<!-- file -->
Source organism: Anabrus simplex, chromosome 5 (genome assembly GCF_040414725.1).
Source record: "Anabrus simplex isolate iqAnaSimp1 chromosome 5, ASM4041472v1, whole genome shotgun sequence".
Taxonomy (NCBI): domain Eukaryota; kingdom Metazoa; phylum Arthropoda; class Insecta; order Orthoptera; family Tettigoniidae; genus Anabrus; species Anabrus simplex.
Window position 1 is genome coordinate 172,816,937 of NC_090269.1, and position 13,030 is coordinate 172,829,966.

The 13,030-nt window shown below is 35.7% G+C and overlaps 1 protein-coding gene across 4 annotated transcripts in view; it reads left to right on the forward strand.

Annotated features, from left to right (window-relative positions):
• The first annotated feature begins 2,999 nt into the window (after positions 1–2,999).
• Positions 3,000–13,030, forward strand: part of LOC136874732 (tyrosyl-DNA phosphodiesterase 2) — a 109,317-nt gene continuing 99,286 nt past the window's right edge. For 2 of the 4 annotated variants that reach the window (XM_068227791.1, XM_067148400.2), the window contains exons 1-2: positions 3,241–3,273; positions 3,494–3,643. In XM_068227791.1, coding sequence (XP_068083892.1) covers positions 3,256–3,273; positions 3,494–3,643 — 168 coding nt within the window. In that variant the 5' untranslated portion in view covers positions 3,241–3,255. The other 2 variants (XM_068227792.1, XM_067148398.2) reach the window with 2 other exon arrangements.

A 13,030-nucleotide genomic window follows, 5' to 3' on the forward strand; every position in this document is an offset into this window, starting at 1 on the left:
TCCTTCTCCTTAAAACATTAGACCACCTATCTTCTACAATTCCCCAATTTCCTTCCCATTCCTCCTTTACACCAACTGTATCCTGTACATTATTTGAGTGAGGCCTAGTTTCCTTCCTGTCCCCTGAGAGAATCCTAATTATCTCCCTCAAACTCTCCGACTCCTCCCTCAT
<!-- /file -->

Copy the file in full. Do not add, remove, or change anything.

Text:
Source organism: Anabrus simplex, chromosome 5 (genome assembly GCF_040414725.1).
Source record: "Anabrus simplex isolate iqAnaSimp1 chromosome 5, ASM4041472v1, whole genome shotgun sequence".
Taxonomy (NCBI): domain Eukaryota; kingdom Metazoa; phylum Arthropoda; class Insecta; order Orthoptera; family Tettigoniidae; genus Anabrus; species Anabrus simplex.
Window position 1 is genome coordinate 172,816,937 of NC_090269.1, and position 13,030 is coordinate 172,829,966.

The 13,030-nt window shown below is 35.7% G+C and overlaps 1 protein-coding gene across 4 annotated transcripts in view; it reads left to right on the forward strand.

Annotated features, from left to right (window-relative positions):
• The first annotated feature begins 2,999 nt into the window (after positions 1–2,999).
• Positions 3,000–13,030, forward strand: part of LOC136874732 (tyrosyl-DNA phosphodiesterase 2) — a 109,317-nt gene continuing 99,286 nt past the window's right edge. For 2 of the 4 annotated variants that reach the window (XM_068227791.1, XM_067148400.2), the window contains exons 1-2: positions 3,241–3,273; positions 3,494–3,643. In XM_068227791.1, coding sequence (XP_068083892.1) covers positions 3,256–3,273; positions 3,494–3,643 — 168 coding nt within the window. In that variant the 5' untranslated portion in view covers positions 3,241–3,255. The other 2 variants (XM_068227792.1, XM_067148398.2) reach the window with 2 other exon arrangements.

A 13,030-nucleotide genomic window follows, 5' to 3' on the forward strand; every position in this document is an offset into this window, starting at 1 on the left:
TCCTTCTCCTTAAAACATTAGACCACCTATCTTCTACAATTCCCCAATTTCCTTCCCATTCCTCCTTTACACCAACTGTATCCTGTACATTATTTGAGTGAGGCCTAGTTTCCTTCCTGTCCCCTGAGAGAATCCTAATTATCTCCCTCAAACTCTCCGACTCCTCCCTCAT